Get Off My Place!

Get Off My Place!

The young pastor and I were visiting in a rural community in a western state. As we approached a ranch house and parked, he told me we might not be well received. We ambled across the yard toward the livestock corrals to meet the tall rancher with my usual greeting, “Howdy, Howdy.”

I learned his name and began the conversation asking about his cattle, horses and the hay crop. We had been warned that he might be combative, but he seemed friendly enough, so I assumed he might be “more bark than bite.” After a few questions and comments, I decided to launch into the real reason for our visit so he wouldn’t think we were just killing time. “Mr. Jones (not his real name), are you a Christian?”

We were standing side by side, facing the livestock. He wheeled around facing me, his face turning livid. “That’s it,” he snarled, “you’ve gone too far . . . now get off my place!” Thinking I might still salvage the contact and pacify him, I stood my ground and spoke up sharply, “I’m sorry, Sir.” He pointed toward the car, scowling with sudden rage. Then he spun on his heel and stomped away cursing loudly, reiterating the command, “Get off my place!”

Growing up in the west, I am acutely aware of how territorial these rugged men are. My mind flashed back to the story of my Granddad sitting on the chimney of the old log house with a 45.70 rifle ready to enforce his property rights over a dike he built for irrigation. Granddad fired a warning shot, but I knew I had already received my warning from Mr. Jones.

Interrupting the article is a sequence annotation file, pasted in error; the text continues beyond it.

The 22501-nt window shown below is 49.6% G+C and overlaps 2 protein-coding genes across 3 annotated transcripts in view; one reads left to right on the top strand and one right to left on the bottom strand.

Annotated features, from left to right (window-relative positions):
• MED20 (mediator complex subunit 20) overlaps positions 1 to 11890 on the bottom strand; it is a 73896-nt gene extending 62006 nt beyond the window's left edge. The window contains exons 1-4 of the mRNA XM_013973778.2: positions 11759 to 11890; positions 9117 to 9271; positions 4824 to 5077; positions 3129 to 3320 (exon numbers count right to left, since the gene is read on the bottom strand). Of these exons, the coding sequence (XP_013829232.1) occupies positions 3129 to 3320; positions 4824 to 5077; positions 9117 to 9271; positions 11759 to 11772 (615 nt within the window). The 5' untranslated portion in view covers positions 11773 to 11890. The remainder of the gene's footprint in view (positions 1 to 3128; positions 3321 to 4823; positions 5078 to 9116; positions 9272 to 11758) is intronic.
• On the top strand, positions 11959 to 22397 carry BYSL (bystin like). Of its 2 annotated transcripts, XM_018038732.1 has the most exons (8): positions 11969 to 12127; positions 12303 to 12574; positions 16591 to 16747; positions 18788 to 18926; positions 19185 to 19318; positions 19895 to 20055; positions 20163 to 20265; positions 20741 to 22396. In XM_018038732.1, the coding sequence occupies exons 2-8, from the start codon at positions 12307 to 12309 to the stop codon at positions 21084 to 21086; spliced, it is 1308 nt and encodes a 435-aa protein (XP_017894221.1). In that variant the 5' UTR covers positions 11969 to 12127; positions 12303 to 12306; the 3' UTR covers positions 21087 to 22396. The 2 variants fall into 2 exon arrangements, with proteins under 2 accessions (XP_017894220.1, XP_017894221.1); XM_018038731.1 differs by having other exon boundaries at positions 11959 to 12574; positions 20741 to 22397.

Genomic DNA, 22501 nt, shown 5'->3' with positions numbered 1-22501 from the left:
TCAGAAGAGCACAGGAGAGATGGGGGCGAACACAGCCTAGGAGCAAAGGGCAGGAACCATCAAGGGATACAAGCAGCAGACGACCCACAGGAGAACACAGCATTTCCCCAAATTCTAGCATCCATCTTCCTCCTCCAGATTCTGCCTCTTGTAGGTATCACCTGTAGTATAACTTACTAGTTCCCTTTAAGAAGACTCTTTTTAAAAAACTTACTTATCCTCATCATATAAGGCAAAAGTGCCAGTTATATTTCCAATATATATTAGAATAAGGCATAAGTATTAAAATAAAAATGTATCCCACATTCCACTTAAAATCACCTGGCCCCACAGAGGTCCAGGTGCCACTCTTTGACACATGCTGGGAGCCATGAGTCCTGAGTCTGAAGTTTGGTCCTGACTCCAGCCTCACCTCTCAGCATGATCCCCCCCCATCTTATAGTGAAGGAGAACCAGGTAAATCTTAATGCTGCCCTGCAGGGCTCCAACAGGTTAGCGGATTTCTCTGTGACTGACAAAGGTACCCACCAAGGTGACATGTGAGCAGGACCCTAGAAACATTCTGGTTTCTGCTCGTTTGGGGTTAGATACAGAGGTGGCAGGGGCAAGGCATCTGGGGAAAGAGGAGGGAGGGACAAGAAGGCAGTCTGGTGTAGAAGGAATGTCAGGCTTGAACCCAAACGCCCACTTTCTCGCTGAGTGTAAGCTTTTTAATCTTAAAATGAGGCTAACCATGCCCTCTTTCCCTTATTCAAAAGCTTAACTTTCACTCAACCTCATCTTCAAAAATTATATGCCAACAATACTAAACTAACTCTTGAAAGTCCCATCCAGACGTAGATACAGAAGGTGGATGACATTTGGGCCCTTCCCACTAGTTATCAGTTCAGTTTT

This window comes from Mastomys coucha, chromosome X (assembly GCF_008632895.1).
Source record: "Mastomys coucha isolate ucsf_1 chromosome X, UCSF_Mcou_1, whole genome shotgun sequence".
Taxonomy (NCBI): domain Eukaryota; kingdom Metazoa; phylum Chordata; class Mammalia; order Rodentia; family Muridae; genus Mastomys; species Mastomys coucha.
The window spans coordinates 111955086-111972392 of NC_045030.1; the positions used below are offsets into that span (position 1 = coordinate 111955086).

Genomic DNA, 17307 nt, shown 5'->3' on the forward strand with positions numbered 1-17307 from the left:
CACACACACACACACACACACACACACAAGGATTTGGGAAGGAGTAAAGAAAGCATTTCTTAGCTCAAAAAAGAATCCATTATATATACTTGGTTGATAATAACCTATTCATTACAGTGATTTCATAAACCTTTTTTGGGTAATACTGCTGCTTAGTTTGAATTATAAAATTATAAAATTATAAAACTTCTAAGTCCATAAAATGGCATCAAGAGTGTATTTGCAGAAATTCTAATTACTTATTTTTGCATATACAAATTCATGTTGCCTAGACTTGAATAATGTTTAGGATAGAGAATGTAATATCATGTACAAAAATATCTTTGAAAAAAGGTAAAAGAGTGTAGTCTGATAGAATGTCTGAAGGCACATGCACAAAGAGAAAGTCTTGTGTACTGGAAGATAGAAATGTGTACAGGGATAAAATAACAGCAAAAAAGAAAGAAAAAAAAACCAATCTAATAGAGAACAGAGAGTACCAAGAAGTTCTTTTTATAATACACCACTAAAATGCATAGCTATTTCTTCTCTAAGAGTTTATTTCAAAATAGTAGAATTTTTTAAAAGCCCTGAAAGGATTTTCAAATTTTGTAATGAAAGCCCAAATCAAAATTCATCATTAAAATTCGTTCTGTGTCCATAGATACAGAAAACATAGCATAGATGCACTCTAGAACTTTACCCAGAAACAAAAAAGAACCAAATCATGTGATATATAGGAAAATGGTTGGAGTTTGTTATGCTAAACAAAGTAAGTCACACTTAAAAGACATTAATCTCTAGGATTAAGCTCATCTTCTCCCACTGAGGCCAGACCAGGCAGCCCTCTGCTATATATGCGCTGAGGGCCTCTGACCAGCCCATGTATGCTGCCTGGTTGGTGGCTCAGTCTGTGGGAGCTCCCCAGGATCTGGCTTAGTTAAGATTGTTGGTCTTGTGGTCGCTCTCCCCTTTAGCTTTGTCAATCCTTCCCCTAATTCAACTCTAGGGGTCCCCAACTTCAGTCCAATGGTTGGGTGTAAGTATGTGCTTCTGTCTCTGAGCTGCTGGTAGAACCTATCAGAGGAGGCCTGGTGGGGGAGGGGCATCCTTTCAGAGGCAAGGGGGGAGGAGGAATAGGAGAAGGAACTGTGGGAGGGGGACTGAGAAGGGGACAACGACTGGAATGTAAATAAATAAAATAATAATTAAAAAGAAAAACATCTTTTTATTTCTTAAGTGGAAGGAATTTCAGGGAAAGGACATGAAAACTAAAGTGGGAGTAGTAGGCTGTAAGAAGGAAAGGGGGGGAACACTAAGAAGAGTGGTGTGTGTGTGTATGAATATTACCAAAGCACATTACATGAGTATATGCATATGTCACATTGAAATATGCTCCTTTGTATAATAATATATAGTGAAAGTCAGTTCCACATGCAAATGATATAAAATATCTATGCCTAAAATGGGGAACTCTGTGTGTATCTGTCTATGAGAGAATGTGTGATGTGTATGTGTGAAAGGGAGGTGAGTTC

I started toward the car, but then realized my apology might be misconstrued. Turning to face him again, I said, “Sir, I’m sorry I offended you, but I can’t apologize for asking if you’re a Christian.” This only enraged him more. The pastor was several paces ahead of me, moving rapidly toward the car. I remembered he had warned me that the man was known for violence. His rage reminded me of other unreasonable men I’ve known, who dominate others by their intimidating wrath. Instantly, but with sadness, I admitted to myself that my time had expired.

Turning on my heel, I began walking toward the car, my back to my antagonist. I prayed that he would honor the western code of conduct and forego his opportunity for an ambush. I never looked back, knowing that if I faced him again he would interpret it as a challenge to his authority.

He moved in rapidly, closing the gap between us. I could hear his approach, breathing hard between curses. Then he grasped my shoulders and picked me up, shoving me forward. I landed on my feet and kept walking without a word, never looking back.

Through the years, I prayed for him and wrote to him, begging him to receive Christ as his Saviour. His son was a deacon at the church where I preached that week. As far as I know, he never repented of his hard heart of unbelief.